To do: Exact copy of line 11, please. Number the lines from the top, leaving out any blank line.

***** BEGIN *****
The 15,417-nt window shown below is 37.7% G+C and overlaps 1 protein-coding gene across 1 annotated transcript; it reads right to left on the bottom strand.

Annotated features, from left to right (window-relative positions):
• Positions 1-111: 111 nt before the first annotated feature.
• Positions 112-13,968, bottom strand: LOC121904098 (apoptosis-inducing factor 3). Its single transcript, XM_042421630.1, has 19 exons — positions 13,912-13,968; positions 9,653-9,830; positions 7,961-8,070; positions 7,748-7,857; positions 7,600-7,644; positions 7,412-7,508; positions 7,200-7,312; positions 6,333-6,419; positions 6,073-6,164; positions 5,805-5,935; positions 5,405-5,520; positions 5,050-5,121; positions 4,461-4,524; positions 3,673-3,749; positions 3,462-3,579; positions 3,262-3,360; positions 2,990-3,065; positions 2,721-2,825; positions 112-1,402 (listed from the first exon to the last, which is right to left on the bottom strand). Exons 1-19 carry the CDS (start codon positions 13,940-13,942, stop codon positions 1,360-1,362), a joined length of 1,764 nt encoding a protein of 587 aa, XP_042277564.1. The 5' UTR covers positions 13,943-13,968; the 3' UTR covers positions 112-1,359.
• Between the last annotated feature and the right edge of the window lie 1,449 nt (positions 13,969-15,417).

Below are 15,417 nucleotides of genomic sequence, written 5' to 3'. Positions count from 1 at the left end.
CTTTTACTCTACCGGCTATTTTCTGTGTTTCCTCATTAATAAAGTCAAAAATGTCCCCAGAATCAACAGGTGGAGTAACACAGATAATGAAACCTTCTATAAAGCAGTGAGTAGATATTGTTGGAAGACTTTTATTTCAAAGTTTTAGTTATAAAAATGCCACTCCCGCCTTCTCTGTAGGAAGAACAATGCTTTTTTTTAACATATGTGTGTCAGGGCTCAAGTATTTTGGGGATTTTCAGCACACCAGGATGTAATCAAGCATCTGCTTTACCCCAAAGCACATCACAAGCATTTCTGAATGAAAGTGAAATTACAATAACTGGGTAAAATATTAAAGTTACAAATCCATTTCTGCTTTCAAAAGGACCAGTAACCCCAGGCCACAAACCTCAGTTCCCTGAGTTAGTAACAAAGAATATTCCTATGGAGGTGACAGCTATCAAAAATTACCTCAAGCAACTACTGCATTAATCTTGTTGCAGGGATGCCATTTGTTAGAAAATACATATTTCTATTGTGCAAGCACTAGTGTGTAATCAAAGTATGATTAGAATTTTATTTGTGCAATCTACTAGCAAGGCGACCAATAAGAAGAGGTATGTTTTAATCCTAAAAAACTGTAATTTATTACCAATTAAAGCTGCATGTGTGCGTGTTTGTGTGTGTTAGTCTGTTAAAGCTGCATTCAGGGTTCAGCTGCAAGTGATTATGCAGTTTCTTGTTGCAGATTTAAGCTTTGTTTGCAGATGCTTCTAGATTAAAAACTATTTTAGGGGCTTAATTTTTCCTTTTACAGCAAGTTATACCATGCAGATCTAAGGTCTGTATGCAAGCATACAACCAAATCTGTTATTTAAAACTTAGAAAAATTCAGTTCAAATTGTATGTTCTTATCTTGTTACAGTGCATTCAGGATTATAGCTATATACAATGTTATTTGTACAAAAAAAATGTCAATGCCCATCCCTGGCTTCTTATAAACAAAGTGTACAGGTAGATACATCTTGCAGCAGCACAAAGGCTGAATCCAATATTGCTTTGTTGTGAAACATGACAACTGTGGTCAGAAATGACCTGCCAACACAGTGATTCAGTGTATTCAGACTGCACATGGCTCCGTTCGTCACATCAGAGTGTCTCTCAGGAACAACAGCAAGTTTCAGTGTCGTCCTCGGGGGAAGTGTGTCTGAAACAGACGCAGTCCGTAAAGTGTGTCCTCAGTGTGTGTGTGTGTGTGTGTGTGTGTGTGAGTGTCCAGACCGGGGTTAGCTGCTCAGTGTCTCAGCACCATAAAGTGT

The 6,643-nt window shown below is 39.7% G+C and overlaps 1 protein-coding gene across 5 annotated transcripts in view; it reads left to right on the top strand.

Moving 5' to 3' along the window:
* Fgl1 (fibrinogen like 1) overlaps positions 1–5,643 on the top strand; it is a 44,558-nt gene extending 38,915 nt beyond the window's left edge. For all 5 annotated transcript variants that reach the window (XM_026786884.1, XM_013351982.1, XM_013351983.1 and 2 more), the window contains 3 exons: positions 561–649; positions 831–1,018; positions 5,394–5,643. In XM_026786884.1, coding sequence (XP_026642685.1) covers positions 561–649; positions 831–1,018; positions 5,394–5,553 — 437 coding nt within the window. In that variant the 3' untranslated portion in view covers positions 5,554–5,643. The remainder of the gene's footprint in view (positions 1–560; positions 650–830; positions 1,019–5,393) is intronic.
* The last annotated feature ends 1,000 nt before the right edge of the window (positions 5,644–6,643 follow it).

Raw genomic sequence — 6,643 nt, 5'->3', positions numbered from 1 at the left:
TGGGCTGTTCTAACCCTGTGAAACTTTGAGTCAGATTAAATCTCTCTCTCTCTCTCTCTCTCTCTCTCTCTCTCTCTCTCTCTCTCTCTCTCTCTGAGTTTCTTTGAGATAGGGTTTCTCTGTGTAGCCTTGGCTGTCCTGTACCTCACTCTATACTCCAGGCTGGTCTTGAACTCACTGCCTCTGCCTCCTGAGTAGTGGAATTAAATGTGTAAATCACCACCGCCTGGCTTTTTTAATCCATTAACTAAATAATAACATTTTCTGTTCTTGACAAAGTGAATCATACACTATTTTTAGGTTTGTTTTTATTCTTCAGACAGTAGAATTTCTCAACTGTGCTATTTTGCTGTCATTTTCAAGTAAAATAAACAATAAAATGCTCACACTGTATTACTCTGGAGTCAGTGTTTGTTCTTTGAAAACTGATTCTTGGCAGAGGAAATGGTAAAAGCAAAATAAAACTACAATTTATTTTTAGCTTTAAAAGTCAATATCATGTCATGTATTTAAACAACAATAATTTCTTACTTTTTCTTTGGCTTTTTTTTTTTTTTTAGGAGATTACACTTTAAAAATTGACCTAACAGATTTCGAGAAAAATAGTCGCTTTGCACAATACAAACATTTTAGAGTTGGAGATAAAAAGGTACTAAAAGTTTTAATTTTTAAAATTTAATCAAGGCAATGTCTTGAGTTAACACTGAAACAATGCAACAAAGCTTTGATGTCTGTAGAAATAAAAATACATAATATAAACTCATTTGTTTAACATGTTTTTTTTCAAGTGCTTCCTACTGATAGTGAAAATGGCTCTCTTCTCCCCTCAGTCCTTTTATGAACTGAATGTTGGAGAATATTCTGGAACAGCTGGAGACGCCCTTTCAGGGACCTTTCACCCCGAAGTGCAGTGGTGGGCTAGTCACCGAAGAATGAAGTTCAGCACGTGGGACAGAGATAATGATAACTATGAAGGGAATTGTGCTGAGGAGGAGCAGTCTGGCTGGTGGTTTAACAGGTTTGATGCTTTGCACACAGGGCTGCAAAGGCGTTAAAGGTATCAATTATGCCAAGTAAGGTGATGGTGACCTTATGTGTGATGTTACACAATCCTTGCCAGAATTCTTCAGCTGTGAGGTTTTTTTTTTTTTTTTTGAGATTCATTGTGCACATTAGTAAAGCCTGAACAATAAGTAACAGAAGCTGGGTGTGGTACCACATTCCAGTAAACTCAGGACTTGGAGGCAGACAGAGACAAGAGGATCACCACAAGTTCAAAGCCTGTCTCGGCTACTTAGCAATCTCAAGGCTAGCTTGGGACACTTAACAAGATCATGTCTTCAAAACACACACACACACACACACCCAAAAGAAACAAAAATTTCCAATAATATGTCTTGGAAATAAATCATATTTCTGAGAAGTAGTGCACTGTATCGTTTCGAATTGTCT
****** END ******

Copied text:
* The last annotated feature ends 1,000 nt before the right edge of the window (positions 5,644–6,643 follow it).